bad luck. In this story, traditional victims – Haitian earthquake refugees – trade places with small-time crooks. These newcomers to Britain, within the space of a story told and retold, slough IDs like rattlesnakes. We see our contemporary Baron Samedi and Maman Brigitte morph from Third World disaster escapees into voodoo witches then victims of trafficking, being finally re-born, through The Arranger’s insistence, as survivors who will outlive ‘stupid, pathetic’ Adrian and his ilk.
Talking of ‘concretis[ing] daemons’, Issue 98 also features Michael Nath ‘On Atheism and Character’, where he takes Richard Dawkins to task in his reassessment of fiction, faith and atheism, claiming that ‘existence’ (including that of God) should be predicated as much on value as material fact: Whoever has been imagined, spoken of, revered, is. Atheists will have less difficulty with this if, for the God of Abraham, they substitute ‘Hamlet’, ‘Jane Eyre’, ‘Natasha Rostov’, ‘Sherlock Holmes’. For the contention that literary character does not exist, or have ‘being’, is hard to support. The characters of Shakespeare may be more vivid (= ‘lifelike’) to us than anyone we actually know…. We attend to characters as to each other, because they seem to have consciousness and souls. Often, we can’t wait to get home so we can see how they are getting on in the book we left on the chair. They are vital illusions.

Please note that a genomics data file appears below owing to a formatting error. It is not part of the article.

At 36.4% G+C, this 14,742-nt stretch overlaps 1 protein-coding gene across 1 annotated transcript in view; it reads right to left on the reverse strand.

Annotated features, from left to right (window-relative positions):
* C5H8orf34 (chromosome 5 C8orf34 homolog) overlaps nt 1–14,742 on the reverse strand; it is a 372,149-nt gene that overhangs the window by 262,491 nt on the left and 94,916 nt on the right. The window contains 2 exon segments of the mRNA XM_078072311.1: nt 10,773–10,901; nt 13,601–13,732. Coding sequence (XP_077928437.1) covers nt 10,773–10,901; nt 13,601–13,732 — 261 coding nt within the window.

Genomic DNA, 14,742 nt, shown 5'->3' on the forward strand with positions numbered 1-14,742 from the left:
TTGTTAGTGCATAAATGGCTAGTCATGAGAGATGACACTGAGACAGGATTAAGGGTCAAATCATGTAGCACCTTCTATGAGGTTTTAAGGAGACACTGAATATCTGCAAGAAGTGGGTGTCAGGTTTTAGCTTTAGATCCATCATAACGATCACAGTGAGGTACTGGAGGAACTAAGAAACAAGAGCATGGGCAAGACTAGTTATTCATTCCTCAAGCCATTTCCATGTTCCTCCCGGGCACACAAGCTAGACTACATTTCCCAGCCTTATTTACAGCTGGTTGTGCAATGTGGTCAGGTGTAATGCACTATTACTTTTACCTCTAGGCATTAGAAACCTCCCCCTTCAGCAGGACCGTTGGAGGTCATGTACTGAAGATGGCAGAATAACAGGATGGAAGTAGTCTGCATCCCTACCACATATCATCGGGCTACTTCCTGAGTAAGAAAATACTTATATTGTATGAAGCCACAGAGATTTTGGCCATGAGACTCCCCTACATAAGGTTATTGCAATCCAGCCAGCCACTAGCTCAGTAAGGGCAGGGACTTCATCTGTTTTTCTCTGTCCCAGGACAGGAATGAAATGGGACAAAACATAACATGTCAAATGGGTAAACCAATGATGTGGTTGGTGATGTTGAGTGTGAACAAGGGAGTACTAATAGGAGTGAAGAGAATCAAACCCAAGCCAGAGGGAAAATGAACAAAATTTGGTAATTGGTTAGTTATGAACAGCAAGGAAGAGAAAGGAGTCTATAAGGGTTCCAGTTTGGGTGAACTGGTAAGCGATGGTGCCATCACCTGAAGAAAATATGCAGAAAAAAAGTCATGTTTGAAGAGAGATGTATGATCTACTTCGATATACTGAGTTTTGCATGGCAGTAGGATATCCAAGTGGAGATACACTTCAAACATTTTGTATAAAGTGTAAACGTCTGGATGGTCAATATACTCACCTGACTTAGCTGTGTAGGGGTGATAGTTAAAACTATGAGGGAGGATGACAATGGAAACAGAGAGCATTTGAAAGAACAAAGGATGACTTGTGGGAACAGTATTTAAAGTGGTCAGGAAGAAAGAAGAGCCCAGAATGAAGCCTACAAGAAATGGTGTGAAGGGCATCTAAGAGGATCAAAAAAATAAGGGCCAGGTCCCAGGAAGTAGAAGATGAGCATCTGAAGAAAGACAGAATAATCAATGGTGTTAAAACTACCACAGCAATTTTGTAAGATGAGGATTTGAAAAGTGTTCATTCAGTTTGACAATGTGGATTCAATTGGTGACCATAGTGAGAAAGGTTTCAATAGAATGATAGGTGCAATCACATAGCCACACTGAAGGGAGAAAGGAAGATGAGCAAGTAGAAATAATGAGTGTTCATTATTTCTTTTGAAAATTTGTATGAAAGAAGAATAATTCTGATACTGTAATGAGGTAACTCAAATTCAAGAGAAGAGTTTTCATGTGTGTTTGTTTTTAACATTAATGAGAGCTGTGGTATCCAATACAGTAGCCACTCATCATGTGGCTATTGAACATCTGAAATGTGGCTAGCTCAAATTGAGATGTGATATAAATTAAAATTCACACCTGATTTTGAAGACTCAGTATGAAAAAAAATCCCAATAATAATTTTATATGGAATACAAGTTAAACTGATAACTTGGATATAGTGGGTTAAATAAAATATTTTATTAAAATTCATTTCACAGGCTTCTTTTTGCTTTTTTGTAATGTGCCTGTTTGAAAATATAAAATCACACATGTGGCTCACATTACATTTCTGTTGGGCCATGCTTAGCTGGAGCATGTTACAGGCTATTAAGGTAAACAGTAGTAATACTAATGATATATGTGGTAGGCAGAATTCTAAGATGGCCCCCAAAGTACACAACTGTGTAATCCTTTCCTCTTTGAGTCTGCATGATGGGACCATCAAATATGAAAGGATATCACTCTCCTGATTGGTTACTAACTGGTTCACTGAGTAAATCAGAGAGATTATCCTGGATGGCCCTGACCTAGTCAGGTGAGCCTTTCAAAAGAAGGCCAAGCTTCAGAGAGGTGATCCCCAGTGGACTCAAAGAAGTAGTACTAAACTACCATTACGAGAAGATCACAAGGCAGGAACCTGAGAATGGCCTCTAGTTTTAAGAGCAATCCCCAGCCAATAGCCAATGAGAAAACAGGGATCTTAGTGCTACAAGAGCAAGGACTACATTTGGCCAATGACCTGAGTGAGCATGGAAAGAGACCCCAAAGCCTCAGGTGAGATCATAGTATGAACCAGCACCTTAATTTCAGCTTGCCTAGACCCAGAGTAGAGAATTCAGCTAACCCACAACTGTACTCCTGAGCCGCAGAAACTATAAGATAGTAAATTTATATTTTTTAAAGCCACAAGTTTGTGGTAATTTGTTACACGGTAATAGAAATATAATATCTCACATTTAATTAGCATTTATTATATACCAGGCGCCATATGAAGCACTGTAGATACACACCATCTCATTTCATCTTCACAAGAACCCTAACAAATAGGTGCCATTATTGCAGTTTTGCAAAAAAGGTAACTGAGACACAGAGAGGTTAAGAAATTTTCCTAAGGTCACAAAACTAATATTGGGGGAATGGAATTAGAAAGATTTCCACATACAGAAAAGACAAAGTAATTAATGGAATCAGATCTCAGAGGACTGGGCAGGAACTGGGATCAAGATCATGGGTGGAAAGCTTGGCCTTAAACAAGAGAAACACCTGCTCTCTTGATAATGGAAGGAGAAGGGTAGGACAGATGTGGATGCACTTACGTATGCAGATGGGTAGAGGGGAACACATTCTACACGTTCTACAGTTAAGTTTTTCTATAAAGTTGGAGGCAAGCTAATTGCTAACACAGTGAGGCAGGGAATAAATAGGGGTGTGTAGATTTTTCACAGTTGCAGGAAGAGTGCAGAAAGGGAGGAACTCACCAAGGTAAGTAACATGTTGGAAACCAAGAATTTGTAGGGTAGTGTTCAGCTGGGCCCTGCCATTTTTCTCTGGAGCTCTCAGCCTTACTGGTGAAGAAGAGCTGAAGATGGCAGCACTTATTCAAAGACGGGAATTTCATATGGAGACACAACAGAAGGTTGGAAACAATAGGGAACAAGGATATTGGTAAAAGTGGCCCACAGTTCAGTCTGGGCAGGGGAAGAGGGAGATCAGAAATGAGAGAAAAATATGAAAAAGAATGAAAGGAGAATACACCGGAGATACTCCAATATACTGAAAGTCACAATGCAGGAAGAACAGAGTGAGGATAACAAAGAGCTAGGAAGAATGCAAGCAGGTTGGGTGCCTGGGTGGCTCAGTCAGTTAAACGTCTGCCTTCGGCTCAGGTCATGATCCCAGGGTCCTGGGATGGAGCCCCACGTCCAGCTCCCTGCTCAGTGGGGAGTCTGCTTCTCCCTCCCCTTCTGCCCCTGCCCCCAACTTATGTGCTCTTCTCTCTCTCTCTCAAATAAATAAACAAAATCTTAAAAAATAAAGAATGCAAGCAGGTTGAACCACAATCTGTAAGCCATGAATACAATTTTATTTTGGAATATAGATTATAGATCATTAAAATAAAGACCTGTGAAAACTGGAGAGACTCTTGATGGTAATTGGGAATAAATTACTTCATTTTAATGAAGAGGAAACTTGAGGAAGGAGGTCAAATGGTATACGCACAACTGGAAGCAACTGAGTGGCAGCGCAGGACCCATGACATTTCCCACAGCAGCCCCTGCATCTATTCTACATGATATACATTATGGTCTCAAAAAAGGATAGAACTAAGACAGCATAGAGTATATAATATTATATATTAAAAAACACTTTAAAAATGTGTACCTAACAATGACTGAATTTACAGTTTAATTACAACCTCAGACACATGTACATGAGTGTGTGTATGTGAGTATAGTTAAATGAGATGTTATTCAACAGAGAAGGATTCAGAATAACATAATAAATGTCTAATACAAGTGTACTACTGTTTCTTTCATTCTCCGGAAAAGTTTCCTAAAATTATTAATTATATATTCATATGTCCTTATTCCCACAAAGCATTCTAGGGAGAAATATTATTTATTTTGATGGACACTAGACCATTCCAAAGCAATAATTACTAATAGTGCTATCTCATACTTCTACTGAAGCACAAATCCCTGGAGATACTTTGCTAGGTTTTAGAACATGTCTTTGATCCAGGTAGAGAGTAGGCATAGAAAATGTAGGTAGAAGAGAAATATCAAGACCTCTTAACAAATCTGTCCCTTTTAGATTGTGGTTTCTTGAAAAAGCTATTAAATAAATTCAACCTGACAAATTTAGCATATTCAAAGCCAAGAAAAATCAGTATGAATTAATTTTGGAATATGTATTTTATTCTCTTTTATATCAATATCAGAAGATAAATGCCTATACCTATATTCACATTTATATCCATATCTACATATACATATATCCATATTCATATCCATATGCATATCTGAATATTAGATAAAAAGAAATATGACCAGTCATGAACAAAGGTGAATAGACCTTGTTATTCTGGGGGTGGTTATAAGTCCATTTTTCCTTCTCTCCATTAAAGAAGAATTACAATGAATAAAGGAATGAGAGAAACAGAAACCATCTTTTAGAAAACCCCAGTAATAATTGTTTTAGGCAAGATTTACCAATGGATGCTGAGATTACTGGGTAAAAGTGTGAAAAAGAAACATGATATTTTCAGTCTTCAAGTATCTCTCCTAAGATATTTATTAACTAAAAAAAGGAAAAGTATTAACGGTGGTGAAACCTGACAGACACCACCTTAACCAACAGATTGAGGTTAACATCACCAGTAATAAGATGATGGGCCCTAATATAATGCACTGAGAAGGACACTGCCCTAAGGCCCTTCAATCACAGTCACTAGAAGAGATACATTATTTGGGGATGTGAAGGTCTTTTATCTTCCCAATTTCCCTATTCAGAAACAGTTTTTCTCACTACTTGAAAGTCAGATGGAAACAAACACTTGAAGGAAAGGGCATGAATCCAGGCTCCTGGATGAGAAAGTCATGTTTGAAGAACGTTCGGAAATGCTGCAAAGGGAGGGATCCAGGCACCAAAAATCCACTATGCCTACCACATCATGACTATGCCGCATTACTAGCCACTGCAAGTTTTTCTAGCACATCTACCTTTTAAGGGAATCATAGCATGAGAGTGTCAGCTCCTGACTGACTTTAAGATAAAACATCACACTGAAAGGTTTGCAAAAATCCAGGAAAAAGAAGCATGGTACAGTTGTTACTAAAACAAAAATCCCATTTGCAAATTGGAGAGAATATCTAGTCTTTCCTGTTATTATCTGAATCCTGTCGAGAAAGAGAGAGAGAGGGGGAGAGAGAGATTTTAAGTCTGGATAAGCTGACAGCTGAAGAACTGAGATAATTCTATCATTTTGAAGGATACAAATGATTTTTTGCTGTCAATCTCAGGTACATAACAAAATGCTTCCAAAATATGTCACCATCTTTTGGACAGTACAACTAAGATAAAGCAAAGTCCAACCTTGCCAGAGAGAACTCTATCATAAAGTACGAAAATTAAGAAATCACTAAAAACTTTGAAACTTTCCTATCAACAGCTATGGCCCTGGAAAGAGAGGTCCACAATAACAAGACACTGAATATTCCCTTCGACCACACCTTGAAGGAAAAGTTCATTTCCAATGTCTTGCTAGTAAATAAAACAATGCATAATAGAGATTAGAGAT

NWR offers a few more such ‘vital illusions’, in Zillah Bethell’s story ‘Obituaries’ and newcomer Maria Styles’ ‘Emmeline’. Our reviews cover Ruth Bidgood; Matthew Jarvis on Ruth Bidgood; Tishani Doshi; Kate Roberts translated by Katie Gramich; David Constantine’s stories; Lloyd Jones’ latest for Seren’s Mabinogion series; Kevin Mills’ Libra; a photography title tracing the evolution of the photo-essay since W Eugene Smith’s work in the Valleys; Jay Griffiths’ e-hymn to Frida Kahlo; Matthew Francis’ Singing a Man to Death; Burying the Wren by Deryn Rees-Jones, and Witch by Damian Walford Davies.
Elsewhere in NWR98, flash features by Jay Griffiths and dramatist Alan Harris explore the extremes of performance. In ‘Storms’, Griffiths is almost shaken from her one-night nest in a Strata Florida tree hollow above Dafydd ap Gwilym’s grave; she ponders on the transformative power of the tempest, from Shakespeare through Conrad to Emily Brontë. Harris outlines his Creative Wales Award project encompassing theatre, puppetry, liveart and circus.
For some reason, this round’s poetry, selected in conjunction with filter judge Charlotte Penny and poetry submissions editor Tiffany Atkinson, has a distinctly Zen feel. We present: Maitreyabandhu, Jen Coleman, JohnKinsella, Christien Gholson, Ruth Bidgood, John White, Jonathan Edwards, DE Oprava and Amy McCauley. Enjoy your ‘vital illusions’!